Robin J.Marles (ref 1) has done an extensive review of these studies and concluded that:
- Mineral nutrient composition of vegetables, fruits and grains is not declining.
- Allegations of decline due to agricultural soil mineral depletion are unfounded.
- Changes are within natural variation ranges and are not nutritionally significant.
- Eating the recommended daily servings provides adequate nutrition.
The varieties grown today may be slightly less nutritious, some have suggested a factor of 10-15%, but the difference is not significant given our access to food, at least in developed countries.
Food is not less nutritious today.
Are Soils Less Nutritious?
The examination of nutrients in food over time does not support the idea that soils are less nutrient rich today compared to the past.
Another way to look at historical data is to compare the ratios of calcium, magnesium and potassium. These macronutrients are very important for plant growth, and exist in different amounts in soils. They are also commonly added as fertilizer if levels get too low.
When the level of these three nutrients is examined (ref 2) we find that, over time, the ratio in plants has remained the same. This suggests that these nutrients are either being depleted proportionally, which is very unlikely or that they are NOT being depleted. These nutrients are routinely measured in agricultural soils and these results suggest that soil fertility is not declining.
Plants Don’t Use Many Nutrients
How can we grow food year after year and not run out of nutrients? An important fact is that plants don’t use a lot of nutrients. van Helmont did an interesting experiment in 1684, where he showed that you could grow a 164 pound tree from a couple of ounces of soil.
The amount of minerals in food is very small compared to the amount in soil. But how small?
Consider this calculation. Soil contains 1-5% iron – let’s use an average of 2% which is 400,000 mg/sqft, in the plow layer. A carrot weighs 50 g and contains 0.3 mg of iron. So that 1 sq ft of soil has enough iron to grow 1.3 million carrots. That is a lot more than 50 years of farming.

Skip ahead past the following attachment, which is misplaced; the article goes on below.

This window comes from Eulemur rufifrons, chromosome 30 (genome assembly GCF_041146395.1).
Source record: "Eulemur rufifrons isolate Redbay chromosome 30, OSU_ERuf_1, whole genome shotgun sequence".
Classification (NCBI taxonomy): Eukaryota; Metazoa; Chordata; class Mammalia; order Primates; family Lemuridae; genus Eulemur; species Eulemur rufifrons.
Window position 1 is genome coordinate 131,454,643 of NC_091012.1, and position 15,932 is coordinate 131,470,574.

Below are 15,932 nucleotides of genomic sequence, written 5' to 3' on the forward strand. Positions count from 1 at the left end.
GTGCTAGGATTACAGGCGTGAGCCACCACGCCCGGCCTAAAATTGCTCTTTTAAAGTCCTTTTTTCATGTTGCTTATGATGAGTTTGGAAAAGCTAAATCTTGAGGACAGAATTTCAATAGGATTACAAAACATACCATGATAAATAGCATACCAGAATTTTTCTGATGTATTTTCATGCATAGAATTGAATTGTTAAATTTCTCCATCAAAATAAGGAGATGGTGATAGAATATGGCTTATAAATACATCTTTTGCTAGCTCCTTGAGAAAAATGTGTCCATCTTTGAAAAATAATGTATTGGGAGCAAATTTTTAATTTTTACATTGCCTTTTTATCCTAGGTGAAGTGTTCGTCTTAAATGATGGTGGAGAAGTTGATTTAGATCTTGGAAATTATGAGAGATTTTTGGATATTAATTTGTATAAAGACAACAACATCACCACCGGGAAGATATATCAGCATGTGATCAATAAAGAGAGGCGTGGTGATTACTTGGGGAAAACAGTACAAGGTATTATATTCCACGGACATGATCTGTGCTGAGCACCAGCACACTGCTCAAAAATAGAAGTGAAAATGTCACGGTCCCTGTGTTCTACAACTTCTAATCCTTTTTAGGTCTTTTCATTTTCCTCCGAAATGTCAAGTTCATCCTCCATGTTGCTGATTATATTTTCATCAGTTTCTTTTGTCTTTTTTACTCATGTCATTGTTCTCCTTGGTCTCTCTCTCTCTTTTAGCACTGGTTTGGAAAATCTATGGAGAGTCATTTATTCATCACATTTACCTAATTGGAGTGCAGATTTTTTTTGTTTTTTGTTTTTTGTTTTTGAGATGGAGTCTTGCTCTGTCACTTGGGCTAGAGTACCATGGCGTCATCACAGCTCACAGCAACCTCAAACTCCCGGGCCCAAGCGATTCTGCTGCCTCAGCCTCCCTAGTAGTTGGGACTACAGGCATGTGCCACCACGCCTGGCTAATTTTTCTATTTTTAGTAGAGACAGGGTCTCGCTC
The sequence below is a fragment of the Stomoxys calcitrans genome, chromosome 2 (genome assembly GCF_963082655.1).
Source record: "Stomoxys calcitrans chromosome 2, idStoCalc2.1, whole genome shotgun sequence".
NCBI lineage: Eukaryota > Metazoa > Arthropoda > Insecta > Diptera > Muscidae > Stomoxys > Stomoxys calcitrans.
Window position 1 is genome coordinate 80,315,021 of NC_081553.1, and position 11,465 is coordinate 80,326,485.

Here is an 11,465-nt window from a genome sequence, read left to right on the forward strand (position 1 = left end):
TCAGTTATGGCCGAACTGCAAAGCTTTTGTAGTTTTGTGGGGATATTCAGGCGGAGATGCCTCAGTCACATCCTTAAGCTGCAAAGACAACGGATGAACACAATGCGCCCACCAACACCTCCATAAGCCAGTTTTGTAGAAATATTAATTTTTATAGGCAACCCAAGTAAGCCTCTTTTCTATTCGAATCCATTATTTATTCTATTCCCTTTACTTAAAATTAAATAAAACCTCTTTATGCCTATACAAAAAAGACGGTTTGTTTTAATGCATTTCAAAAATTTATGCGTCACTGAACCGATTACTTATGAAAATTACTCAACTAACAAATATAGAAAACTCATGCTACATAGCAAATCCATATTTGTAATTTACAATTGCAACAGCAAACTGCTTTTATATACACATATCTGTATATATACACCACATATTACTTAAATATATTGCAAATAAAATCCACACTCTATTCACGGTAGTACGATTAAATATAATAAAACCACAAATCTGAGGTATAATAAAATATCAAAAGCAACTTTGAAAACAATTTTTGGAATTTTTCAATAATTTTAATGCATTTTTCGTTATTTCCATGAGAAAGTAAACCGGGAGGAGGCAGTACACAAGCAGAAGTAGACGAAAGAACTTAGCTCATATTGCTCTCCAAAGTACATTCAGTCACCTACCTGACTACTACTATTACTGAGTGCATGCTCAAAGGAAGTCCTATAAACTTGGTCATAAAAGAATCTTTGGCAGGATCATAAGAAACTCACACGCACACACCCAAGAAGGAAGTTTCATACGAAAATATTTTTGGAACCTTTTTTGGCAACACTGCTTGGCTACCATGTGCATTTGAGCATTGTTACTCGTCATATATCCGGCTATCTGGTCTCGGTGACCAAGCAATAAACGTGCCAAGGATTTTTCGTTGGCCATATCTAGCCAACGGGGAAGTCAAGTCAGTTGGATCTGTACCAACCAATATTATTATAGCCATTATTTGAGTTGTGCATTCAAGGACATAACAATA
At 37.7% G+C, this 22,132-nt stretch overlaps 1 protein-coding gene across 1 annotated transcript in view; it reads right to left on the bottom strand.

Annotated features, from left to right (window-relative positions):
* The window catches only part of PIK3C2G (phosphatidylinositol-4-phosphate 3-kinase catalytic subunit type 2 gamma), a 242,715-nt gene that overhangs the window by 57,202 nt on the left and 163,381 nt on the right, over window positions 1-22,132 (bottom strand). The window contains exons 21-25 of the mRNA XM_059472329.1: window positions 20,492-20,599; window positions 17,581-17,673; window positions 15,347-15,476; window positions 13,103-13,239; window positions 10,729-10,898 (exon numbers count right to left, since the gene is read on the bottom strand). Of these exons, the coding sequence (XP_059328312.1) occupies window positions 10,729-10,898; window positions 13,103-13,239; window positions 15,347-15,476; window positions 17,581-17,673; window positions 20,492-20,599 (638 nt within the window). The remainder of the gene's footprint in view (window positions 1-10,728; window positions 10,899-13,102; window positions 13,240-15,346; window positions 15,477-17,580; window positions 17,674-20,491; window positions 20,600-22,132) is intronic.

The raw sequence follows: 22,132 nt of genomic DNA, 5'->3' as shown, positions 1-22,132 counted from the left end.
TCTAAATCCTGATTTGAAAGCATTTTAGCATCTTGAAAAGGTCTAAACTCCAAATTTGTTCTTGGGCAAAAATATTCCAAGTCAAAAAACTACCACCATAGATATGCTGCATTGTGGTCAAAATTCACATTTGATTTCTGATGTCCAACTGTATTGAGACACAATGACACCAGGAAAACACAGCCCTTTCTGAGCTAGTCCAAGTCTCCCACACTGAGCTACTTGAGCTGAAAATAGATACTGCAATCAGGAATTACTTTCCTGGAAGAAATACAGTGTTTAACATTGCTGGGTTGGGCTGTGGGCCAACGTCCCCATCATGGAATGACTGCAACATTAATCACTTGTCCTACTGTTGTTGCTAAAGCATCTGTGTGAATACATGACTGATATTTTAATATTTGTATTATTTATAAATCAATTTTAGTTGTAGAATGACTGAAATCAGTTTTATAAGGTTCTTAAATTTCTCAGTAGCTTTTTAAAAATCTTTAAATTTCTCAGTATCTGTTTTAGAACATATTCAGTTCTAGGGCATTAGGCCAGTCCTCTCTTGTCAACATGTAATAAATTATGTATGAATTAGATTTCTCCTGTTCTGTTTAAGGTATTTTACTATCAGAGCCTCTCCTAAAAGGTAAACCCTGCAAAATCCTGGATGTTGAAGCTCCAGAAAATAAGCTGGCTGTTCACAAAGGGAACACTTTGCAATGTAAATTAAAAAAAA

Plants Don’t Grow Without Nutrients
An important concept about plant growth is commonly over looked. Plants, like animals are programmed by genetics. Their genetics determines which nutrients they need in order to grow and function correctly. A significant decrease in any of the required nutrients results in poor growth, sickness or death.
Agricultural plants are growing bigger and producing more than ever before. This fact alone indicates that they are getting the nutrients they need. The nutrient levels in soil may be going down, but they have not reached a critical point where it becomes important to remineralize the soil above what is currently being done with fertilizers.
What Does This Mean For The Gardener?
If agricultural soils are not losing minerals to any significant extent we can be sure that our landscapes are also not suffering. Provided that some organic matter is returned to the soil each year there is no need to fertilize our gardens.
Vegetable gardens are a little different, because we do remove food from them each year. But most backyard gardens are not as extensively harvested as farms and a little compost or manure will provide plenty of nutrients for your needs.
Gardeners are fertilizing way too much. It is not needed for the garden, and it hurts both the pocket book and the environment. I grow 2-3,000 different kinds of plants. I don’t fertilize when I plant and I never fertilize after planting – the plants are growing fine after 14 years. I do mulch with wood chips which adds some nutrients and I leave dead plant material in the garden to feed future plants.
Fertilizers are not required in a landscape garden.
1) Mineral Nutrient Composition of Vegetables, Fruits and Grains; https://www.sciencedirect.com/science/article/pii/S0889157516302113?via%3Dihub
2) Are Depleted Soils Causing a Reduction in the Mineral Content of Food Crops?; http://soils.wisc.edu/facstaff/barak/poster_gallery/minneapolis2000a/
3) Changes in USDA Food Composition Data for 43 Garden Crops, 1950 to 1999; https://www.ncbi.nlm.nih.gov/pubmed/15637215